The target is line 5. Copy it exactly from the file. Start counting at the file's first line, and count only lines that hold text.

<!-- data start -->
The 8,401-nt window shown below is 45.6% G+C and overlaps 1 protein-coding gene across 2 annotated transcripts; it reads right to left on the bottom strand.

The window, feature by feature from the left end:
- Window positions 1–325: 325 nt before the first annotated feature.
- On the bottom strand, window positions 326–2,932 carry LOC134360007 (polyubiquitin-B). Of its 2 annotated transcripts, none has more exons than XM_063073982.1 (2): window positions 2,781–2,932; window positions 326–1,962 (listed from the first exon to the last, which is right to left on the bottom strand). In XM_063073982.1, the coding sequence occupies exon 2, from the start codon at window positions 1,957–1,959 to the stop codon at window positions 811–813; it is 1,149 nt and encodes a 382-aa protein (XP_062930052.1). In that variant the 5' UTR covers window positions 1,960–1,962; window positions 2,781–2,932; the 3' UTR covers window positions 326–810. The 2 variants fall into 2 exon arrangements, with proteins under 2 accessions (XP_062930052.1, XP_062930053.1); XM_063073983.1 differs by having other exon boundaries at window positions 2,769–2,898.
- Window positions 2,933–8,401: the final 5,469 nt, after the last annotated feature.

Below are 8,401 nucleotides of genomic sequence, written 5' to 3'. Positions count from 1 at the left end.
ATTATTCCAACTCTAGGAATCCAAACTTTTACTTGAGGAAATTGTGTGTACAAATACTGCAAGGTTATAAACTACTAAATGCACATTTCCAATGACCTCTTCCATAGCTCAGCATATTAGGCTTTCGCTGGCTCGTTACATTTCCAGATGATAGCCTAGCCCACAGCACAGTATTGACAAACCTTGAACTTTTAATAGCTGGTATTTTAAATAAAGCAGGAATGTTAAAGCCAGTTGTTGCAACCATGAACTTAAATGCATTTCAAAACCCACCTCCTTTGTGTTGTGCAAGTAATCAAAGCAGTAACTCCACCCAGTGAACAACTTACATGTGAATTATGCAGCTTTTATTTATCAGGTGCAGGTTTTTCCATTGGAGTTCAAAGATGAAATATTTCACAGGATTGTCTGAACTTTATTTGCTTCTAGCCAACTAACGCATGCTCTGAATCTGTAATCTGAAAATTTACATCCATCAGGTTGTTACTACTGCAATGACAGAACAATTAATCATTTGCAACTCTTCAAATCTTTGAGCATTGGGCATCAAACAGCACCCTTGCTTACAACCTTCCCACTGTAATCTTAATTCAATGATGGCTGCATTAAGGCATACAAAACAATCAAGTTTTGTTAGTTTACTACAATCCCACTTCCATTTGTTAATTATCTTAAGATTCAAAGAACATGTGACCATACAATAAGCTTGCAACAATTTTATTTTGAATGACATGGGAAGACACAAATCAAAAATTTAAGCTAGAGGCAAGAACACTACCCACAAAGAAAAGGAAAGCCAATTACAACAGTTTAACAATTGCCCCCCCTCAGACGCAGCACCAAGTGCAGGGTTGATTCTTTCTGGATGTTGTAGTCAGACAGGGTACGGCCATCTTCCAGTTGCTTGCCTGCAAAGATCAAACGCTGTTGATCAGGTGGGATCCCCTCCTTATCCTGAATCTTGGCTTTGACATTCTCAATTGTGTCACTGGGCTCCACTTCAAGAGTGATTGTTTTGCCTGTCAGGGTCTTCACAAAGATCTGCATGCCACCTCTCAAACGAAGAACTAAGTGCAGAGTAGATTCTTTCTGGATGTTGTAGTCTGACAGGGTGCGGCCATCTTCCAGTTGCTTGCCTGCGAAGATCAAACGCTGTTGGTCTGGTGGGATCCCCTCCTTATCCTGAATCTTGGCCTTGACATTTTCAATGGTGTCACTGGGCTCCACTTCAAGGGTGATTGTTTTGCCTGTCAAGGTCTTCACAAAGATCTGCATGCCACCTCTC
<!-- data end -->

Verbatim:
- Window positions 2,933–8,401: the final 5,469 nt, after the last annotated feature.